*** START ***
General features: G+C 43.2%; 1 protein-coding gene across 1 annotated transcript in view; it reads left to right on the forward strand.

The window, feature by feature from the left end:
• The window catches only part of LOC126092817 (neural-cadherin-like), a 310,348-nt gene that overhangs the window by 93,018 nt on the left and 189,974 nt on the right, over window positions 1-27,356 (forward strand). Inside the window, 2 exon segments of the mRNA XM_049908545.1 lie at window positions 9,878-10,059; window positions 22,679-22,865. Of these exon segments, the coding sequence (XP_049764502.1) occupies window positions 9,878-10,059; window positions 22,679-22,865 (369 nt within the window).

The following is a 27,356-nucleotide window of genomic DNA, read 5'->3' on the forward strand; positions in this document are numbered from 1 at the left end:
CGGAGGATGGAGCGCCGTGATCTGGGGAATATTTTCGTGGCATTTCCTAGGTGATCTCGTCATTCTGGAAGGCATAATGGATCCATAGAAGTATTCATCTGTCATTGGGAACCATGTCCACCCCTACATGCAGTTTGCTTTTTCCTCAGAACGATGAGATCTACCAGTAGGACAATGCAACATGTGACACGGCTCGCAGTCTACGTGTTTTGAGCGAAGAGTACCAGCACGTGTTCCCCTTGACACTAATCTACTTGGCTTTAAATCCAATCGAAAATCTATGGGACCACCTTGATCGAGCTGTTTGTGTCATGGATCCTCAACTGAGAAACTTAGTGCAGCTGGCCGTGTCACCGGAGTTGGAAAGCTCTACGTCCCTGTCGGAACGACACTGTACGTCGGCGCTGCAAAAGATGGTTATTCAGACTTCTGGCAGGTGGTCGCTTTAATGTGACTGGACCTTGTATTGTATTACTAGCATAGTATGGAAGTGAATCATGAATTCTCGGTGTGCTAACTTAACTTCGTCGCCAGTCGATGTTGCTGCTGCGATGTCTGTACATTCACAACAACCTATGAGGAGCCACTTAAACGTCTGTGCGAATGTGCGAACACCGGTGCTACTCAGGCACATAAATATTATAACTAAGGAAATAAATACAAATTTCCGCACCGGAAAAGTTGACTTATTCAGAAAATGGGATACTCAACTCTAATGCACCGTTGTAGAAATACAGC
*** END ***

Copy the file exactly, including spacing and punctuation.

General features: G+C 43.2%; 1 protein-coding gene across 1 annotated transcript in view; it reads left to right on the forward strand.

The window, feature by feature from the left end:
• The window catches only part of LOC126092817 (neural-cadherin-like), a 310,348-nt gene that overhangs the window by 93,018 nt on the left and 189,974 nt on the right, over window positions 1-27,356 (forward strand). Inside the window, 2 exon segments of the mRNA XM_049908545.1 lie at window positions 9,878-10,059; window positions 22,679-22,865. Of these exon segments, the coding sequence (XP_049764502.1) occupies window positions 9,878-10,059; window positions 22,679-22,865 (369 nt within the window).

The following is a 27,356-nucleotide window of genomic DNA, read 5'->3' on the forward strand; positions in this document are numbered from 1 at the left end:
CGGAGGATGGAGCGCCGTGATCTGGGGAATATTTTCGTGGCATTTCCTAGGTGATCTCGTCATTCTGGAAGGCATAATGGATCCATAGAAGTATTCATCTGTCATTGGGAACCATGTCCACCCCTACATGCAGTTTGCTTTTTCCTCAGAACGATGAGATCTACCAGTAGGACAATGCAACATGTGACACGGCTCGCAGTCTACGTGTTTTGAGCGAAGAGTACCAGCACGTGTTCCCCTTGACACTAATCTACTTGGCTTTAAATCCAATCGAAAATCTATGGGACCACCTTGATCGAGCTGTTTGTGTCATGGATCCTCAACTGAGAAACTTAGTGCAGCTGGCCGTGTCACCGGAGTTGGAAAGCTCTACGTCCCTGTCGGAACGACACTGTACGTCGGCGCTGCAAAAGATGGTTATTCAGACTTCTGGCAGGTGGTCGCTTTAATGTGACTGGACCTTGTATTGTATTACTAGCATAGTATGGAAGTGAATCATGAATTCTCGGTGTGCTAACTTAACTTCGTCGCCAGTCGATGTTGCTGCTGCGATGTCTGTACATTCACAACAACCTATGAGGAGCCACTTAAACGTCTGTGCGAATGTGCGAACACCGGTGCTACTCAGGCACATAAATATTATAACTAAGGAAATAAATACAAATTTCCGCACCGGAAAAGTTGACTTATTCAGAAAATGGGATACTCAACTCTAATGCACCGTTGTAGAAATACAGC